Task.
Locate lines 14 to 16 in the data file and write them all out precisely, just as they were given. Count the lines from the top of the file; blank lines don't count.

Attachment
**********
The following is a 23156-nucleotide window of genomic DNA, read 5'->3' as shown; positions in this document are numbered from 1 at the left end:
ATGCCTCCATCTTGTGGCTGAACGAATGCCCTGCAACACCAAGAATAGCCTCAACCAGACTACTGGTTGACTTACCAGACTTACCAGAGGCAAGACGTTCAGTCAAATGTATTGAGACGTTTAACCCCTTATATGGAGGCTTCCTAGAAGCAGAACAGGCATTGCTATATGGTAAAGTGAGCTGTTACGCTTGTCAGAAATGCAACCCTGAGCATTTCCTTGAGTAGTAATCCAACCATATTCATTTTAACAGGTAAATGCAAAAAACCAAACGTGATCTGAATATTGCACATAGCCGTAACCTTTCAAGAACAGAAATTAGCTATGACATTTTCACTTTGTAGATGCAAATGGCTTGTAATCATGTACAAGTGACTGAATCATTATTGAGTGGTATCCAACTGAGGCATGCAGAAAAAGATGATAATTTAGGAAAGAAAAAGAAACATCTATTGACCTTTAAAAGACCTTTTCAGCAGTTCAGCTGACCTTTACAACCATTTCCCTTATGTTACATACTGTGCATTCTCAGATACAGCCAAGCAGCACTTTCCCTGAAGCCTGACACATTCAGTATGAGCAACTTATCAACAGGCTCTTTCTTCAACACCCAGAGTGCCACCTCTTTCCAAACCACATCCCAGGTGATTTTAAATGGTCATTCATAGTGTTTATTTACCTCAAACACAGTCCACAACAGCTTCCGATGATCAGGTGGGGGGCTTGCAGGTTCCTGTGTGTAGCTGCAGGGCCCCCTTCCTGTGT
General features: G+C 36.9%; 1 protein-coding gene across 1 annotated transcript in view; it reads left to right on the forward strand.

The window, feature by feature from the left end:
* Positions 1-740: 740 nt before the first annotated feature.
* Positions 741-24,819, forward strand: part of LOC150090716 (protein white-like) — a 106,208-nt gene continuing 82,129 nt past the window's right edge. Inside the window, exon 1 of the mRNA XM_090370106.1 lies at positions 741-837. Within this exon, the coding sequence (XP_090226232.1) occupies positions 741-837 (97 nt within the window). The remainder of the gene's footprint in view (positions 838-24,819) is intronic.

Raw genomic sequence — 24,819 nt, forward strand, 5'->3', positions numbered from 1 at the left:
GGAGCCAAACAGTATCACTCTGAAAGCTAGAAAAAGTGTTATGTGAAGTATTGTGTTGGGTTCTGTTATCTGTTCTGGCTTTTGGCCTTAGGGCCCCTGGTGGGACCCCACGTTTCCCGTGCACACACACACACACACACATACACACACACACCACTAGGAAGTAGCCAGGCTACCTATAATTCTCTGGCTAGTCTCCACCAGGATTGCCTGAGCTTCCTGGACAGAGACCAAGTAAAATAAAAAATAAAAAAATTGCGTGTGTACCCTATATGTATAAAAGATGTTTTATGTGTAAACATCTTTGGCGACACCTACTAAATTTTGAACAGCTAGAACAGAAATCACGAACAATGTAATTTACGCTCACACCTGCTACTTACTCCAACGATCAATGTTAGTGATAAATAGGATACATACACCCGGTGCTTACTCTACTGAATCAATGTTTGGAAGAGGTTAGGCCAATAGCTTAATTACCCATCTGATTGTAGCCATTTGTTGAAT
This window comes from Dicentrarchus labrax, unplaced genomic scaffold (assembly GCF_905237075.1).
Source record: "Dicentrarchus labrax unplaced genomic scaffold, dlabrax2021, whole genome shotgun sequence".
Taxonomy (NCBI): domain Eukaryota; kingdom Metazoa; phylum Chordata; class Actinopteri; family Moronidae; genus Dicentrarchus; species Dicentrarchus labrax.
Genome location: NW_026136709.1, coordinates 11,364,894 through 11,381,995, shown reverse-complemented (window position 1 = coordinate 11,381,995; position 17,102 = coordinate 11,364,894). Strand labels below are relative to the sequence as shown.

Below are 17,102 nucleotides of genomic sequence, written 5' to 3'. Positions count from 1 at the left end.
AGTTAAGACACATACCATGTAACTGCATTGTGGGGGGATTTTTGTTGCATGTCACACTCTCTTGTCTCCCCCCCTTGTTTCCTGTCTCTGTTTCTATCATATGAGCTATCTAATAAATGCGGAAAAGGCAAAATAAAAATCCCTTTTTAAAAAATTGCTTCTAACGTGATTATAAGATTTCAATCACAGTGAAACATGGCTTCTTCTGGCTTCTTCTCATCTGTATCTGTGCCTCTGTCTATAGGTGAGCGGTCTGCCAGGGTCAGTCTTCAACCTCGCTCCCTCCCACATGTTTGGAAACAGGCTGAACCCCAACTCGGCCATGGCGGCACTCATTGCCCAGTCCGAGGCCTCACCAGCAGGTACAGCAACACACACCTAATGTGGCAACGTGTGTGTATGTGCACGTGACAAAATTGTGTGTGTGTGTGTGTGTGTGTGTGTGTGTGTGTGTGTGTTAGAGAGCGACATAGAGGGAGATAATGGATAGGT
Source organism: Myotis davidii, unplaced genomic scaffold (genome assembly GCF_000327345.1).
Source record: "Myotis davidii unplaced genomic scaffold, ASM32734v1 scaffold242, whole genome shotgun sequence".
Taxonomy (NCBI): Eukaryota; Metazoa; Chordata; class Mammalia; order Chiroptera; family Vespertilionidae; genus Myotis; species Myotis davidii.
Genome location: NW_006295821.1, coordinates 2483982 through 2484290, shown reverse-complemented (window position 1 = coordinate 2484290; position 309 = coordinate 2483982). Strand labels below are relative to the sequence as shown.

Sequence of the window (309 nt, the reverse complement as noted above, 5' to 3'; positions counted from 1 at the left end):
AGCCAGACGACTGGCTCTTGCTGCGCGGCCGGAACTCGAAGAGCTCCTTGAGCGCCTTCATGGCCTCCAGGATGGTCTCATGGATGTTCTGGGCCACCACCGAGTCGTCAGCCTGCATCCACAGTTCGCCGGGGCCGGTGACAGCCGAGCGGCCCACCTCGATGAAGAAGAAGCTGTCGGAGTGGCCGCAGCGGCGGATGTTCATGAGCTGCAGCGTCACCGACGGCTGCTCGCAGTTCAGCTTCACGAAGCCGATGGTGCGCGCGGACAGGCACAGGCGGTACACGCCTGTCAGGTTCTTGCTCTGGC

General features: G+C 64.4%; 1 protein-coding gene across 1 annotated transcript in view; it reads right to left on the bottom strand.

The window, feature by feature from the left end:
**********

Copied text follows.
AGTTAAGACACATACCATGTAACTGCATTGTGGGGGGATTTTTGTTGCATGTCACACTCTCTTGTCTCCCCCCCTTGTTTCCTGTCTCTGTTTCTATCATATGAGCTATCTAATAAATGCGGAAAAGGCAAAATAAAAATCCCTTTTTAAAAAATTGCTTCTAACGTGATTATAAGATTTCAATCACAGTGAAACATGGCTTCTTCTGGCTTCTTCTCATCTGTATCTGTGCCTCTGTCTATAGGTGAGCGGTCTGCCAGGGTCAGTCTTCAACCTCGCTCCCTCCCACATGTTTGGAAACAGGCTGAACCCCAACTCGGCCATGGCGGCACTCATTGCCCAGTCCGAGGCCTCACCAGCAGGTACAGCAACACACACCTAATGTGGCAACGTGTGTGTATGTGCACGTGACAAAATTGTGTGTGTGTGTGTGTGTGTGTGTGTGTGTGTGTGTGTGTTAGAGAGCGACATAGAGGGAGATAATGGATAGGT
Source organism: Myotis davidii, unplaced genomic scaffold (genome assembly GCF_000327345.1).
Source record: "Myotis davidii unplaced genomic scaffold, ASM32734v1 scaffold242, whole genome shotgun sequence".